Moon 390 network player/preamplifier

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Solid-state preamplifiers,
Music servers and computer audio
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Products:
Moon 390

It is worth noting that the 400M’s are no spring chickens; they have been around for at least the last seven years, they don’t seem to have been picked up by reviewers anywhere – they appear to occupy space below the radar. At £7,200 they are something of a bargain, and they seem to have a special affinity with the B&W802d2s. They have the power to grip the bass performance of the speakers and to drive them with aplomb. My turntable is an Inspire Monarch, with an SME V, and I’ve not heard such impressive bass performance as this on my system. Continuing with the vinyl odyssey, this time the Amadeus Quartet with Cecil Aronowitz playing Mozart’s early and utterly charming Bb Quintet op 174 on DG, the combination really captures the vitality of this world-class ensemble. The sound is packed with detail, lovely tonal nuance, and the colours of the players’ Strads (not all of them) finessed effortlessly. This is the opposite of many of the digital amps I’ve heard recently. The greyness and lack of tonal nuance kill them for me. None of that here! All this from the phono stage that comes from a preamp costing £4,750.

The 400M’s have fully balanced differential circuitry, matched Moon bipolar transistors, an over-sized power supply using a custom-designed toroidal transformer, and a healthy 400 Watts at 8 Ohms. The monoblocks are also Class A for the first 10 Watts, which goes some way to explaining the sweetness I’m hearing.

So onto some opera, Macbethconducted by Sinopoli on Philips Digital Classics. Using the 390 and 400M’s – a truly stellar (or should I say lunar combination), once again shows the synergy of the three products. They capture the drama of this extraordinary work. The fearsome orchestral crescendi... 0-60mph in 6 seconds! There are choral moments, which can scream on lesser systems, but here have a beguiling line to them. When the music turns comic, the tightness and grip these units have on the music is the perfect conduit for the wit of the score. When Mara Zampieri as Lady Macbeth gets going with her pyrotechnics, there is no hint of harshness and such control! The full personality of her voice is laid bare.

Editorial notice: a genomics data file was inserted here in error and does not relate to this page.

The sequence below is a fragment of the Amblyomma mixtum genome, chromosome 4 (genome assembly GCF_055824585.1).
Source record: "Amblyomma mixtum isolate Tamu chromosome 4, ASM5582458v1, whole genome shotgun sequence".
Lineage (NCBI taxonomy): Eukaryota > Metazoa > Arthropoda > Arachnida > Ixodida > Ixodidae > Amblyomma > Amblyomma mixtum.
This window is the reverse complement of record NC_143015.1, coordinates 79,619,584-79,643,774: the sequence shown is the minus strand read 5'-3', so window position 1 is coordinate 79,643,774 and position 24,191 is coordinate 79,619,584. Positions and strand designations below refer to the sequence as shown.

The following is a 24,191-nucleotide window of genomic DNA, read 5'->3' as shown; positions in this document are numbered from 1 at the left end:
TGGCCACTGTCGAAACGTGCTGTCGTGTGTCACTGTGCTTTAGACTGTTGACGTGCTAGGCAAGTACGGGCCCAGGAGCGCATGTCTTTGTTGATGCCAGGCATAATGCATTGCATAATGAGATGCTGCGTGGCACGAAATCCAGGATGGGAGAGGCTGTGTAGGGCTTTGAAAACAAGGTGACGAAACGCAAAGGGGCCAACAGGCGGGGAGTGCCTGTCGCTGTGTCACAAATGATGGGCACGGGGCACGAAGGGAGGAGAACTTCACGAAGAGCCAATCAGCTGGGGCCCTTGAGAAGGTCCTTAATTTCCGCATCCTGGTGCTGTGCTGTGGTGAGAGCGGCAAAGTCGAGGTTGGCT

Finally, I tried Leif Ove Andsnes playing Chopin Ballades and Nocturnes on Sony, as heard through Qobuz, a 96k/24 bit recording. The piano is a funny one for me. It’s tough to capture a keyboard well so that it sounds like a single instrument and not a series of drive units- so it’s more a speaker thing, but the amp and DAC also play a starring role in the success of good pianistic reproduction. 

Chord’s DAVE is the master of the piano, but somehow what I’m hearing on this hi-res Qobuz recording makes me want to listen further and further. It’s a beautiful sound with no harsh edges, and the incredible subtlety of Andsnes’ phrasing spins the musical line in an arresting way. Not only is the timbre of the piano just right, but the micro-phrasing that you hear when you stand next to a great musical artist is all there. It is so often lost.

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